SEM images, shown in Figure S3, support the X-ray diffraction data, suggesting that a rapid change in the structure of the graphite occurred during the early oxidation. Untreated graphite appeared to have even and uniform sheet edges, but immediately upon the addition of the oxidizing agent, the basal plane became wrinkled and distorted. The edges of the sheets also appeared less even and contained both bunched and spaced regions. This trend continued through longer oxidation times, producing more uniform basal plane deformations and uncorrelated edges.
A visual analysis of the effect of oxidation time was also informative. One milligram of GO sample, each from different reaction times were sonicated separately in 3 mL of DI water for fifteen minutes. Photographs of these suspensions, taken immediately after sonication and after five days of settling, are shown in Figure S4. As can be seen, the pristine graphite settles, and the resulting 0-min and 5-min samples appear far less dispersed than the others. The degree of GO dispersion increases with oxidation time, suggesting that the hydrophilicity increases with oxidation time. These results also suggest that after approximately 10 min, the rate of graphite modification by oxidation slowed.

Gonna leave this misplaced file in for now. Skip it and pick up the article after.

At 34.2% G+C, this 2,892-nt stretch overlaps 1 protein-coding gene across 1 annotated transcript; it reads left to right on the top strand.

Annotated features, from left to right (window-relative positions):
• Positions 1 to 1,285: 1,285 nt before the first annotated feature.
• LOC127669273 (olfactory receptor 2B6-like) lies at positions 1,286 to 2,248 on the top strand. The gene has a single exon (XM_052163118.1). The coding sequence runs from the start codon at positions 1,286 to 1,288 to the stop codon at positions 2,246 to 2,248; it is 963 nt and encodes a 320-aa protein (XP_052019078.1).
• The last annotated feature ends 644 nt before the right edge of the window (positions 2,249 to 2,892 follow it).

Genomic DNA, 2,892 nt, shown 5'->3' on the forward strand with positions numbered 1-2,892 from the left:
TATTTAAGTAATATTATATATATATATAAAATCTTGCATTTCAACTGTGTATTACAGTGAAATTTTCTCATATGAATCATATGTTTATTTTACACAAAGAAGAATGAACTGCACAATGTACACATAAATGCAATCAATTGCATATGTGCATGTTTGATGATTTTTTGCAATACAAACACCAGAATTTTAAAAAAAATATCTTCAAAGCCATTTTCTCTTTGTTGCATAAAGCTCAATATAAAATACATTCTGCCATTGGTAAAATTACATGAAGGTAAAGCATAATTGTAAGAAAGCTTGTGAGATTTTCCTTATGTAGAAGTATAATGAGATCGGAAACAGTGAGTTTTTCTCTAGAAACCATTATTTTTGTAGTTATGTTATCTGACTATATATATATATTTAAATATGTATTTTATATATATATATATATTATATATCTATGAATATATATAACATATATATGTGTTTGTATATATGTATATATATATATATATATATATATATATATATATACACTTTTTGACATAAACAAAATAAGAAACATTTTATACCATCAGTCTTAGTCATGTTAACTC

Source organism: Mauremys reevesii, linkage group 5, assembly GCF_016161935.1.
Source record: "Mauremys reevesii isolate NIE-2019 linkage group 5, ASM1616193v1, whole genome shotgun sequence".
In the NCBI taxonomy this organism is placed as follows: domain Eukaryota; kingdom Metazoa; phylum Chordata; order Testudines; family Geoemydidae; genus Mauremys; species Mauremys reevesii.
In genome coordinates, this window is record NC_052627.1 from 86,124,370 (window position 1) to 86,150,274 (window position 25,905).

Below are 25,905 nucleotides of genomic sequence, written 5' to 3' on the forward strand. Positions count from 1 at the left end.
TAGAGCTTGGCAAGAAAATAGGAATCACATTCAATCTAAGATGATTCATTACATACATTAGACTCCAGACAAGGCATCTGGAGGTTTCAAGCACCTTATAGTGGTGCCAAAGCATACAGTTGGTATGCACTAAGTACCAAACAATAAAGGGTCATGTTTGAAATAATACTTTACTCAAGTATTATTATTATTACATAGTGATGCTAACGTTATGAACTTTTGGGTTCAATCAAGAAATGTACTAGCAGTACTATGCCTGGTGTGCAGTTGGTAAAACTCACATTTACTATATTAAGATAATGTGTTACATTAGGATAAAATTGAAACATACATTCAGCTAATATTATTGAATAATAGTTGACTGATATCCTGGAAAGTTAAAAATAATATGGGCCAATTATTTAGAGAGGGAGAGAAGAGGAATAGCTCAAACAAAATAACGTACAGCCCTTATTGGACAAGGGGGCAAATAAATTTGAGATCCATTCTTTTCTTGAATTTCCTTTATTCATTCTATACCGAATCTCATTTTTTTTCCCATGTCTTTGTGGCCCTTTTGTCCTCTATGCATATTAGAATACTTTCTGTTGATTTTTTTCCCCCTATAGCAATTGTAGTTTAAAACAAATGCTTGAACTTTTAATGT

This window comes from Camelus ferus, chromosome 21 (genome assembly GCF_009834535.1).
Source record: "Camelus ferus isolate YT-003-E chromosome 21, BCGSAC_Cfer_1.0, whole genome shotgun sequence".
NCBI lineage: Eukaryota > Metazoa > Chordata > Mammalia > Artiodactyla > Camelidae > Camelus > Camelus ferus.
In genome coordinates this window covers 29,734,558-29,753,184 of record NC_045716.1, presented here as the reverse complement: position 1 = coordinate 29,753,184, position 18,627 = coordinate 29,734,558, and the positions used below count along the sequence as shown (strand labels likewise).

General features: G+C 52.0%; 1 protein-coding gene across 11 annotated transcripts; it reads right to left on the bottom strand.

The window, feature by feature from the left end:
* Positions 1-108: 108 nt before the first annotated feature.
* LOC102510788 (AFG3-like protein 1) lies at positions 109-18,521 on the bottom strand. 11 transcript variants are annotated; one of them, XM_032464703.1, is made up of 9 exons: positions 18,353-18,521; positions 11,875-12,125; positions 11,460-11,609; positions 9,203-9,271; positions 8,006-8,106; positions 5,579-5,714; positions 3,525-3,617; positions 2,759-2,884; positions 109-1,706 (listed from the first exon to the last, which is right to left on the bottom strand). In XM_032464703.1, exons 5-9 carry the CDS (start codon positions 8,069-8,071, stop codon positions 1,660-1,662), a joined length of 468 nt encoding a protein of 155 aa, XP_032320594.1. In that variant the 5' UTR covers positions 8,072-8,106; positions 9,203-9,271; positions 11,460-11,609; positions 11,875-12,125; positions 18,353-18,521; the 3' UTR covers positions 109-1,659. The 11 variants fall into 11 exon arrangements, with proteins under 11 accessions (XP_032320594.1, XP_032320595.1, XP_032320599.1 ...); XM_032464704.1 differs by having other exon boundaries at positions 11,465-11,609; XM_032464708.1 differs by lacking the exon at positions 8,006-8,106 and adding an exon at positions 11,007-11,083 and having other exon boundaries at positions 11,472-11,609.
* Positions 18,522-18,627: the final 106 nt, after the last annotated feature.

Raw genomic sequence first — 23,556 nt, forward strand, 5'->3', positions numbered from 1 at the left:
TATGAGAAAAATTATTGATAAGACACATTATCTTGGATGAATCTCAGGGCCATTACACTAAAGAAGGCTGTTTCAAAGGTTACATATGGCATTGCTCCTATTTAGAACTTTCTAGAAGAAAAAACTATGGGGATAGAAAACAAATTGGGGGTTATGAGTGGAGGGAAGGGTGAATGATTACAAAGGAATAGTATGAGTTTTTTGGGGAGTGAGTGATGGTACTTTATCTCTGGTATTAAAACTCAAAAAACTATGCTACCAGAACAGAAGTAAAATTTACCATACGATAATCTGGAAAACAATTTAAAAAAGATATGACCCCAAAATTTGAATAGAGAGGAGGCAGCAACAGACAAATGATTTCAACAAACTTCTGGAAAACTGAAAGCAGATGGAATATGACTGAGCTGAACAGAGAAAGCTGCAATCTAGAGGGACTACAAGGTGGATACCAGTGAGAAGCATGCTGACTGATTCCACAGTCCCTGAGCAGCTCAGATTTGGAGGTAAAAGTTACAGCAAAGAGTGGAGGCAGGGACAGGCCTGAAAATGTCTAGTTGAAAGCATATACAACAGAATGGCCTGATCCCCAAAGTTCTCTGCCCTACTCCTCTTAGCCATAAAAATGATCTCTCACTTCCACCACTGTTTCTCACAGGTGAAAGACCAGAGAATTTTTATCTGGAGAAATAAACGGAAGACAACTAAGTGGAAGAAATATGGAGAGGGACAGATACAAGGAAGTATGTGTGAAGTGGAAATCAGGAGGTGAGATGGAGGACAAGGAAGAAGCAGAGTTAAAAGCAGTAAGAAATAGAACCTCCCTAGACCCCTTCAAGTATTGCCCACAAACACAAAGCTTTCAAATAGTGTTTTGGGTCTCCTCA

4. Conclusions